History shows all too clearly that violent workplace incidents are commonly foreshadowed by some type of warning sign(s). Developing a capacity for the early identification and assessment of violence, threats and emerging aggression in the workplace provides the best opportunity for threat management and overall violence prevention. The recently issued ASIS/SHRM (2011) standard ‘Workplace Violence and Intervention’ is an excellent resource to support the development of an operationally-viable and legally-defensible workplace violence program incorporating a robust threat management process.

David Hyde, M.Sc., CPC
David Hyde and Associates

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David Hyde

Security and business risk consultant at David Hyde and Associates
David Hyde, M.Sc, CPC is a security and business risk consultant, author and educator with 26 years of broad-based leadership experience. He is principal consultant with David Hyde and Associates and in this role is a trusted advisor to a number of Canada’s top corporations on operational and reputational due diligence matters. Read more
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7 thoughts on “The role of ‘threat management’ within a workplace violence prevention and intervention program
  • David Hyde says:

    UPDATE: Around 9am this morning (August 24th, 2012) a disgruntled worker who had been released in a company downsizing returned to the workplace and shot and killed a co-worker outside the Empire State Building in New York. Police responded quickly and shot and killed the assailant. Nine bystanders were wounded in the process. The video clip available at the URL below is an interview with a workplace violence expert who refers to the need for Threat Assessment Teams in a workplace violence prevention program (at 1.58 of the clip). This tragic incident reinforces the points made in the article as well as the benefits of threat management……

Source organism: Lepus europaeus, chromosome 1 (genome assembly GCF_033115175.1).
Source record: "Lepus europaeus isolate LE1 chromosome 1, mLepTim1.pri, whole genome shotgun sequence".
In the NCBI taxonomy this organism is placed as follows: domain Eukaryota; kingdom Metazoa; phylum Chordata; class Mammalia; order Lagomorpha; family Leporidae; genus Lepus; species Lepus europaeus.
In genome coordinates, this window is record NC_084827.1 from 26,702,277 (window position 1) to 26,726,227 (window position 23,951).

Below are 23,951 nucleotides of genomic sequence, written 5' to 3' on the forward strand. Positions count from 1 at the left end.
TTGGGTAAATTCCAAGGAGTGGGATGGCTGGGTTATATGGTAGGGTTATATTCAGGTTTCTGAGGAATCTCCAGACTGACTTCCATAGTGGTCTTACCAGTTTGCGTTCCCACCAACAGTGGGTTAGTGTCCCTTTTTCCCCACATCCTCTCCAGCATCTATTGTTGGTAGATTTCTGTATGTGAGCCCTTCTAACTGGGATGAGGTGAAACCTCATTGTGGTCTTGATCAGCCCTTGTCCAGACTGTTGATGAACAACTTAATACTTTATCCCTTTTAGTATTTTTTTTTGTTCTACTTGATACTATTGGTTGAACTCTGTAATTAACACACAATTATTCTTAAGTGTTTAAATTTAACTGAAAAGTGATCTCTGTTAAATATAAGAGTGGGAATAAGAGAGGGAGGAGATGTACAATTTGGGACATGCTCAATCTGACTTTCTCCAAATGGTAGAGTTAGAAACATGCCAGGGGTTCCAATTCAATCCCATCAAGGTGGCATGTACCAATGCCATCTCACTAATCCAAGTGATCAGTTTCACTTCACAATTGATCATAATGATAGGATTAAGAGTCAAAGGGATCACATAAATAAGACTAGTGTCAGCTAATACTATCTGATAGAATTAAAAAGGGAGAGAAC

http://live.wsj.com/video/can-workplace-violence-be-prevented-early/3BC04F84-63F1-4A78-AD82-FD00869AAE2A.html#!3BC04F84-63F1-4A78-AD82-FD00869AAE2A

  • David,

    Wait a minute. Did you say 14 workplace homicides? As in fourteen? Wow! Two thirds by persons known to the victim and only 1 in 20 during robberies? It seems the experience of your violent neighbors to the south differs in both magnitude and distribution.

    In their excellent 2012 study Restrepo and Shuford analyzed the 542 workplace homicides in the US in 2009.

    69% were committed during robberies and similar crimes
    12% by coworkers
    9% by clients
    10% by relatives and acquaintances (5% each)

    According to the BLS in 2010 there were 518 workplace homicides, half as many as when the annual numbers first were recorded in the mid-1990s. At least we’re trending in the right direction.

    Thanks for the eye opener.

    Michael

    Bureau of Labor Statistics (2011) Revisions to the 2010 Census of Fatal Occupational Injuries (CFOI) counts. Bureau of Labor Statistics: Washington. http://www.bls.gov/iif/oshwc/cfoi/cfoi_revised10.pdf